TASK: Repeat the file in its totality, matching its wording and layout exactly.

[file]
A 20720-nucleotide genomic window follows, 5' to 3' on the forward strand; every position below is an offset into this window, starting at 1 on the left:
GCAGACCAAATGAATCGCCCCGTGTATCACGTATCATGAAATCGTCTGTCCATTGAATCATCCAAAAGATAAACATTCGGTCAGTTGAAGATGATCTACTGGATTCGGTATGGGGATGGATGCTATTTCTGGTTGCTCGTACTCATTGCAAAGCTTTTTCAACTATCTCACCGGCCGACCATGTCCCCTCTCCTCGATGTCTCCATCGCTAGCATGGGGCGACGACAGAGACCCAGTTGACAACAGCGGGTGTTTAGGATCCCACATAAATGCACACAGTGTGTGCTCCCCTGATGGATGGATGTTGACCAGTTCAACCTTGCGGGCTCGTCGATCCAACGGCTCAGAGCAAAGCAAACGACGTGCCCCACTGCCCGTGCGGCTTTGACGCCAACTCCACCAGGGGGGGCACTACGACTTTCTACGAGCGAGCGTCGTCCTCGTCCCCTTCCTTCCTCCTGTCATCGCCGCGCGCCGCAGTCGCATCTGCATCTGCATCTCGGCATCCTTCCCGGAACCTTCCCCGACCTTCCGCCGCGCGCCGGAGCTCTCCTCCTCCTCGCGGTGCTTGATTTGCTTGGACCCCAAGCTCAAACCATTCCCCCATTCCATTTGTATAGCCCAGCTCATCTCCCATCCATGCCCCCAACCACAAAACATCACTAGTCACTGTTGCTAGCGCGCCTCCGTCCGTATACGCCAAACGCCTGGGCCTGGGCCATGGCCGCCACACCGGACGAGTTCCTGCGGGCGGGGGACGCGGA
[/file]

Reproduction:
A 20720-nucleotide genomic window follows, 5' to 3' on the forward strand; every position below is an offset into this window, starting at 1 on the left:
GCAGACCAAATGAATCGCCCCGTGTATCACGTATCATGAAATCGTCTGTCCATTGAATCATCCAAAAGATAAACATTCGGTCAGTTGAAGATGATCTACTGGATTCGGTATGGGGATGGATGCTATTTCTGGTTGCTCGTACTCATTGCAAAGCTTTTTCAACTATCTCACCGGCCGACCATGTCCCCTCTCCTCGATGTCTCCATCGCTAGCATGGGGCGACGACAGAGACCCAGTTGACAACAGCGGGTGTTTAGGATCCCACATAAATGCACACAGTGTGTGCTCCCCTGATGGATGGATGTTGACCAGTTCAACCTTGCGGGCTCGTCGATCCAACGGCTCAGAGCAAAGCAAACGACGTGCCCCACTGCCCGTGCGGCTTTGACGCCAACTCCACCAGGGGGGGCACTACGACTTTCTACGAGCGAGCGTCGTCCTCGTCCCCTTCCTTCCTCCTGTCATCGCCGCGCGCCGCAGTCGCATCTGCATCTGCATCTCGGCATCCTTCCCGGAACCTTCCCCGACCTTCCGCCGCGCGCCGGAGCTCTCCTCCTCCTCGCGGTGCTTGATTTGCTTGGACCCCAAGCTCAAACCATTCCCCCATTCCATTTGTATAGCCCAGCTCATCTCCCATCCATGCCCCCAACCACAAAACATCACTAGTCACTGTTGCTAGCGCGCCTCCGTCCGTATACGCCAAACGCCTGGGCCTGGGCCATGGCCGCCACACCGGACGAGTTCCTGCGGGCGGGGGACGCGGA